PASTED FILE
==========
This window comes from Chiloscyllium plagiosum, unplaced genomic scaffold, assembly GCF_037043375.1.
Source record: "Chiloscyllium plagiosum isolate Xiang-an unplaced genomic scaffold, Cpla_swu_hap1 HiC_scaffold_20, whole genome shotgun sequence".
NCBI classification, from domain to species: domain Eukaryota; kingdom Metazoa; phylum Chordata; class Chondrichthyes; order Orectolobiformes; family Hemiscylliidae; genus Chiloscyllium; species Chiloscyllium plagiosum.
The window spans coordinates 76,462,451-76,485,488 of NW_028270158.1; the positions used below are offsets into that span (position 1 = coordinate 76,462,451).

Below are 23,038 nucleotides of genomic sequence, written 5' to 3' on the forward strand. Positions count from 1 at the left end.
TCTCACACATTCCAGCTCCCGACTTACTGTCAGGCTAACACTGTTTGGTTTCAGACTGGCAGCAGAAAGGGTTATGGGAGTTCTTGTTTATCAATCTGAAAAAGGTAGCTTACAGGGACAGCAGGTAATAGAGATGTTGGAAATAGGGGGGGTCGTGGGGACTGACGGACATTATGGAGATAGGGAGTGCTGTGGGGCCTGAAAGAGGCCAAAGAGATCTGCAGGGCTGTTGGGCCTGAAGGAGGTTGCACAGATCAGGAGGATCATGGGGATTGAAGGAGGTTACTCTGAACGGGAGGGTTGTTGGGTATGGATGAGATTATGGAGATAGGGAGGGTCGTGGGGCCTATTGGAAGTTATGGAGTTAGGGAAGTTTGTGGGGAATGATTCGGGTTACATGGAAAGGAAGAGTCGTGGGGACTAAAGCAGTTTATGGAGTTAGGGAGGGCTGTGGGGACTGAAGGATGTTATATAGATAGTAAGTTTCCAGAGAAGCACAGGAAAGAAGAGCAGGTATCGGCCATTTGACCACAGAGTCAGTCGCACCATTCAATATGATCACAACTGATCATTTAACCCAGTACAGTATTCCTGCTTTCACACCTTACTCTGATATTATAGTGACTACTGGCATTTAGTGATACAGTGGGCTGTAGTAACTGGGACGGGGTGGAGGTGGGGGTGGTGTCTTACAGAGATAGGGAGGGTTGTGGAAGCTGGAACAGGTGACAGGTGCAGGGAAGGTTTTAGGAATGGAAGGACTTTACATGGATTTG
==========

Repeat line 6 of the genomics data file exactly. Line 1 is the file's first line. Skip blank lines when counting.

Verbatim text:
TCTCACACATTCCAGCTCCCGACTTACTGTCAGGCTAACACTGTTTGGTTTCAGACTGGCAGCAGAAAGGGTTATGGGAGTTCTTGTTTATCAATCTGAAAAAGGTAGCTTACAGGGACAGCAGGTAATAGAGATGTTGGAAATAGGGGGGGTCGTGGGGACTGACGGACATTATGGAGATAGGGAGTGCTGTGGGGCCTGAAAGAGGCCAAAGAGATCTGCAGGGCTGTTGGGCCTGAAGGAGGTTGCACAGATCAGGAGGATCATGGGGATTGAAGGAGGTTACTCTGAACGGGAGGGTTGTTGGGTATGGATGAGATTATGGAGATAGGGAGGGTCGTGGGGCCTATTGGAAGTTATGGAGTTAGGGAAGTTTGTGGGGAATGATTCGGGTTACATGGAAAGGAAGAGTCGTGGGGACTAAAGCAGTTTATGGAGTTAGGGAGGGCTGTGGGGACTGAAGGATGTTATATAGATAGTAAGTTTCCAGAGAAGCACAGGAAAGAAGAGCAGGTATCGGCCATTTGACCACAGAGTCAGTCGCACCATTCAATATGATCACAACTGATCATTTAACCCAGTACAGTATTCCTGCTTTCACACCTTACTCTGATATTATAGTGACTACTGGCATTTAGTGATACAGTGGGCTGTAGTAACTGGGACGGGGTGGAGGTGGGGGTGGTGTCTTACAGAGATAGGGAGGGTTGTGGAAGCTGGAACAGGTGACAGGTGCAGGGAAGGTTTTAGGAATGGAAGGACTTTACATGGATTTG